Tuesday, March 31, 2009

Are Triathlons Deadly?

Ironic that only 24 hours after I posted "Is Too Much Exercise Bad For You?" that the Associated Press came out with an article "Triathlons Pose Deadly Heart Risks" . The media is swarming all over some recently released research studies, warning that triathlons cause a higher risk of a fatal heart attack than marathons. Obviously, this warrants a closer look.

First, the studies found that newbies (aka weekend warriors) were more at risk. This makes sense. Your body isn't used to the demands of your new training program. That's why doctors always recommend getting checked out before starting new exercise. Exercise is only good for the heart after several months of consistent, frequent training because it strengthens the heart. The heart is a muscle--aerobic exercise is like weight lifting for the heart. But just like doing bicep curls, you have to break down the muscle a little first before it builds back up and gets stronger. So to make your heart stronger, you have to stress it. Meaning that if you're new to triathlon or working out, and you have an underlying heart problem that hasn't given you symptoms yet because you've been a sedentary couch potato, and you suddenly start running 10 miles, the chance of your heart going "WTF?" and conking out is much higher.

Secondly, probelms usually occur at the very beginning of the triathlon, in the water. The shock of cold water constricts blood vessels, stressing the heart, not to mention all the adrenaline from the thrill right before the start of a race, causing the heart rate to skyrocket.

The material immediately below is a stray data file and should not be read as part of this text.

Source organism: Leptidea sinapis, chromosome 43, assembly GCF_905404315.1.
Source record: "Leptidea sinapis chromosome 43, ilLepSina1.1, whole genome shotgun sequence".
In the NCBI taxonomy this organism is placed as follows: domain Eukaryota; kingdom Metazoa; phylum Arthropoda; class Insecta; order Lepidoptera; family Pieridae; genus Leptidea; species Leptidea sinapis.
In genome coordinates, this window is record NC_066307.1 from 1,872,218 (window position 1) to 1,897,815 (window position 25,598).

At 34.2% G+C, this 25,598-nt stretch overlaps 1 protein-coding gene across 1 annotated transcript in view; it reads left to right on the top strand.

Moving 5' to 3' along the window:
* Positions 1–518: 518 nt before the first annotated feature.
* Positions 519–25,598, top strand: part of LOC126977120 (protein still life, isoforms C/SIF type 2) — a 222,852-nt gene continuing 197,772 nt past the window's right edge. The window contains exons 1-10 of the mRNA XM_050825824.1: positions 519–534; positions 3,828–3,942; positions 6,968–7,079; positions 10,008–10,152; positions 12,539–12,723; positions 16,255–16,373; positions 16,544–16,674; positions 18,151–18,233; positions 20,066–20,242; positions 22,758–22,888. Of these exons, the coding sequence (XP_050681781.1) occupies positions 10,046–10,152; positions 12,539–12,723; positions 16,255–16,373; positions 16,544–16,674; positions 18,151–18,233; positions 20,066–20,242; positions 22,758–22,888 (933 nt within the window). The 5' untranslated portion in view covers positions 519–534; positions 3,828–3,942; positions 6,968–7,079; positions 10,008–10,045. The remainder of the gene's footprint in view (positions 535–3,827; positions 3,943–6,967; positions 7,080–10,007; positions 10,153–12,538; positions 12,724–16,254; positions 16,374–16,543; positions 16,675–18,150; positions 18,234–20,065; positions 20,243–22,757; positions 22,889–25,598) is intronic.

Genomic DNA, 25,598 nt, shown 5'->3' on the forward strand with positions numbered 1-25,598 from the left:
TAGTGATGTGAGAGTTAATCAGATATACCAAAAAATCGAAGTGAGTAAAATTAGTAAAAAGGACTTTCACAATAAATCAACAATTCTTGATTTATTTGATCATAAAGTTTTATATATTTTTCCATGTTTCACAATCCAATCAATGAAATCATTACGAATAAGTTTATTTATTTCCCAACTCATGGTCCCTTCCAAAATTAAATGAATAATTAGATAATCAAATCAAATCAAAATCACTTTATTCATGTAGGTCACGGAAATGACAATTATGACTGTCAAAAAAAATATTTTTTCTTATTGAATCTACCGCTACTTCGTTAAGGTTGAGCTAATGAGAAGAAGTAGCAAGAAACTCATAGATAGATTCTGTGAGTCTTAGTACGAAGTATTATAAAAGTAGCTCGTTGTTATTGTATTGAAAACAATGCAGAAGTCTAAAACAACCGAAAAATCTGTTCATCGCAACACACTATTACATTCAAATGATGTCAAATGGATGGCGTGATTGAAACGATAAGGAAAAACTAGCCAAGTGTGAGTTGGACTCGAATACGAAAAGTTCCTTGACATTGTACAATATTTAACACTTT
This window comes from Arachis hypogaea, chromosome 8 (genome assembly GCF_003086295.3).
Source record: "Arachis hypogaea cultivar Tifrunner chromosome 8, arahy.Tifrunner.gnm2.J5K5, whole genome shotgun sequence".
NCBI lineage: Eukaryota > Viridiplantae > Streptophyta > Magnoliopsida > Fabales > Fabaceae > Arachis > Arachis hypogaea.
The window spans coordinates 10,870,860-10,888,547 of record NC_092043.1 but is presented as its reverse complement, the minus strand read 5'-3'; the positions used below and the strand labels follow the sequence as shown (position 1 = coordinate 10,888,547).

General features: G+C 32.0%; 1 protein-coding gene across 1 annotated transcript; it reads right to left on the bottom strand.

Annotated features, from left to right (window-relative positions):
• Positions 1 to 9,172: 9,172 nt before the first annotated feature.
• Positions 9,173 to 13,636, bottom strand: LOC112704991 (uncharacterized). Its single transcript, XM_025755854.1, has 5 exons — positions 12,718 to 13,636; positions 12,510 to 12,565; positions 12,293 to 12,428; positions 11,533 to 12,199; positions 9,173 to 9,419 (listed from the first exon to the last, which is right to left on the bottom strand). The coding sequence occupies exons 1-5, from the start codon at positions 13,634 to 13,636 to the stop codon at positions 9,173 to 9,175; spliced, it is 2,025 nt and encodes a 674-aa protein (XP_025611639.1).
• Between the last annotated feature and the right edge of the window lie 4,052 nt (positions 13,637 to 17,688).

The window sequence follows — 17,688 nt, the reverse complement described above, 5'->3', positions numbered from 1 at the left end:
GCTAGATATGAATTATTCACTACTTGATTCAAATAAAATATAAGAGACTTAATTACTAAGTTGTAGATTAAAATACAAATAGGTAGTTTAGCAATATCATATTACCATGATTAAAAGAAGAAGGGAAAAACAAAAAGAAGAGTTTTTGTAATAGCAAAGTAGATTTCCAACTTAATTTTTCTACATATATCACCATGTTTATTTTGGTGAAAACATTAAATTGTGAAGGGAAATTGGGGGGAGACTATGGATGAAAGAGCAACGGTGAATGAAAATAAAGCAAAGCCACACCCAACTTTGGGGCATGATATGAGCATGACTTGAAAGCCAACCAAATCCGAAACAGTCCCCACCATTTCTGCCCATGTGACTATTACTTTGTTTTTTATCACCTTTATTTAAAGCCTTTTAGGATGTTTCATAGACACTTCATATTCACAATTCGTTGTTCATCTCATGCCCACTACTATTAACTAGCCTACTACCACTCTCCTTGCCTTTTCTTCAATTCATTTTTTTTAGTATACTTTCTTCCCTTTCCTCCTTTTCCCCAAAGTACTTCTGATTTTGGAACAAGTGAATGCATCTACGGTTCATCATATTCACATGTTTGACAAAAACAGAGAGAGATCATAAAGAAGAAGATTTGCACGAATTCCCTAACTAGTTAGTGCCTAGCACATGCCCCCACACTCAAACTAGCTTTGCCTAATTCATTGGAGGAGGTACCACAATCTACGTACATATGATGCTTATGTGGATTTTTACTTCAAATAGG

Finally, on a blog post by Dr. John Martinez at Coastal Wellness, he takes a closer look at the study:
"Do Triathletes Have a Higher Risk of Heart Attacks?"/

First, note that it's a "retrospective" study, meaning that the researchers tried to make sense of an occurrence after it's happened (usually not very meaningful on it's own but can lead to the design of future, better studies with hypothesis-driven questions).

Second, the study looked at "all deaths" not just cardiac-involved ones. Of the 14 deaths included, 1 occurred due to a bike accident, and autopsies were only performed on 6 of the others. Of these 6, 4 showed signs of underlying heart disease. Since I study heart disease, I wonder how many of these patients with heart disease were age-related. I highly doubt triathlon caused the heart disease. As a matter of fact, triathlon (or any exercise) can delay or reverse the damage caused by heart disease (usually caused by sedentary lifestyle and poor diet resulting in high blood pressure, triglyceride and cholesterol). Second, there is no evidence the deaths occurred because of heart problems (heart disease can be asymptomatic for a long time).

Dr. Martinez says,
"However, the reality is that these individuals that did have cardiac events during the triathlon probably had significant cardiac disease despite their triathlon lifestyle..."
--and I have to concur.

Here's a great article
that looks at the cause of cardiac-related deaths during exercise:
"Exercise-associated acute cardiac events generally occur in individuals with structural cardiac disease."

Here's another article
taking a look at the risk/benefits of marathon training:

8 comments:

Backpacker said...

Interesting topic and I like your analysis. On one of my first tris, a guy who looked just like me died on the swim. My wife thought it was me until they cut his wetsuit off. All I thought was, "why are they bringing in an ambulance" and "hope they don't wreck my time over this." Going to hell for sure.

Chad in the AZ Desert said...

I think you and Dr. Martinez are right on the money with this. No matter what, I will hold to the fact this it is healthier to be an endurance athlete than to not be one and all these misquoted studies in the press do is prevent people from potentially changing their lives for the better.

teacherwoman said...